Last week has left quite an impression of hazy skies, surreal sun-downs, orange-gray landscapes, burning eyes, breathing difficulties, and scratchy throats with many of us. Smoke was blown into Western Washington from wildfires in British Columbia, and I would rather not imagine what it must have been like there. Meanwhile, we have had our own wildfires at Chuckanut Mountain and around Darrington; they may have added but little to the extreme concentration of smoke. And as everything is parched due to lack of rain for the past 50 plus days, there have been burn bans imposed and lifted and probably, while you are reading this, re-imposed.A typical German wood near where I hail from and Washington rain forest – tame versus wild.
For a native German, this Pacific Northwest scenario is pretty awing. We hear of wildfires in Southern Europe on a regular basis. But we hardly ever experience them in Germany. As a matter of fact, the only one I remember was the burning of the Lueneburg Heath, south of Hamburg, in 1975. It destroyed almost 31 square miles of forests, moors, and heath. For comparison: Germany’s size is approximately 138,000 square miles.
My family had been vacationing in the Lueneburg Heath that summer, and I remember my mother saying that if anybody dropped just as much as one burning match, the parched landscape would go up in flames like tinder. Well, a couple of weeks after we had returned home from quite a few hikes through sunburnt heath, withered moors, and austere, dusty villages, the Heath was burning. Arson, accidents, and incidents created a catastrophe that made the news nationwide. The fire lasted for ten days and killed seven people. I cannot remember anything similar in Germany ever since. And we certainly didn’t smell any of the smoke some 270 miles further down south.
Meanwhile, over here and by last weekend, there have been burnt over 1, 470 square miles in around 140 wildfires in southern British Columbia – almost 50 times the area of what burnt in Germany back in 1975. Somehow it makes me stop wondering that we saw smoke.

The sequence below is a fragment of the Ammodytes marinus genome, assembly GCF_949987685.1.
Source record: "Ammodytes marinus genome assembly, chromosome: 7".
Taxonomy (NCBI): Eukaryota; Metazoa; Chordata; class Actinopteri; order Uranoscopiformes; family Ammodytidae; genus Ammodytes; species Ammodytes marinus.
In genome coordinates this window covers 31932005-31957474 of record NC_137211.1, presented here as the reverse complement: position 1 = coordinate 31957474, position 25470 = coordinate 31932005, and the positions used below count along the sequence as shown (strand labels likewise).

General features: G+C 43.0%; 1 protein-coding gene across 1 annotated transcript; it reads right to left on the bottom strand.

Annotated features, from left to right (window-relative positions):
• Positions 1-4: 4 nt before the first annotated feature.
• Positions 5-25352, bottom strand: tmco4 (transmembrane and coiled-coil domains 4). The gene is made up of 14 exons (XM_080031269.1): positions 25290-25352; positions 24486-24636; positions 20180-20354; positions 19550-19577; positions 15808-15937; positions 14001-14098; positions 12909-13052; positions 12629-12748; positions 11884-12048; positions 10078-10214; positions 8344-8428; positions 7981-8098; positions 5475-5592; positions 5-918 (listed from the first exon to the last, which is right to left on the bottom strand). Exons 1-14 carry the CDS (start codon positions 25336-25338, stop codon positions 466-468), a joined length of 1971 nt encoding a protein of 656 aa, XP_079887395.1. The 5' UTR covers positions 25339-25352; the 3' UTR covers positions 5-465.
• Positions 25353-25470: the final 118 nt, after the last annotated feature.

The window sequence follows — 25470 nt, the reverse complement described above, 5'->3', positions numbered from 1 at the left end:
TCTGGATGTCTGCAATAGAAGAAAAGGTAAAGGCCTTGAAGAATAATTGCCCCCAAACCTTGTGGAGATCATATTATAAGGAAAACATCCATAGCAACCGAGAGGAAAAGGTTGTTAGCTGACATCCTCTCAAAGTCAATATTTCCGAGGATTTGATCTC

Only years later, I learnt that much of the extent of the Lueneburg Heath wildfire was due to prior storm damages that hadn’t been cleared and that made access to the seats of fire extremely difficult and dangerous. Added to this was a predominance of pine trees. I imagine this to be only two of the reasons why wildfires over here spread so incredibly fast and furiously.
If you ever had the chance to walk through a German forest and a Pacific Northwest one, the difference will strike you immediately. The rain forests here are dense, often inaccessible, without roads or paths, and of dramatic geography. They are enormous in size, and they are full of thick underbrush. German forests are nowhere as huge. In my small, but densely settled mother country, they are accessible through and through. Basically, they are seen to tree by tree. Sick or dead trees are hewn and removed; new, healthy ones are planted in their stead. Forest workers tend to storm damages quickly. It is doable pretty much anywhere in Germany. Our landscapes are comparatively tame.
When I smell wood smoke in Germany, somebody is most likely starting a very rustic barbecue. When I smell wood smoke here in Western Washington, it might be the same. Or somebody is heating a home or burning yard waste. Or something has gone badly wrong. As in a wildfire. Either way – smoke means fire. But the causes and sizes differ.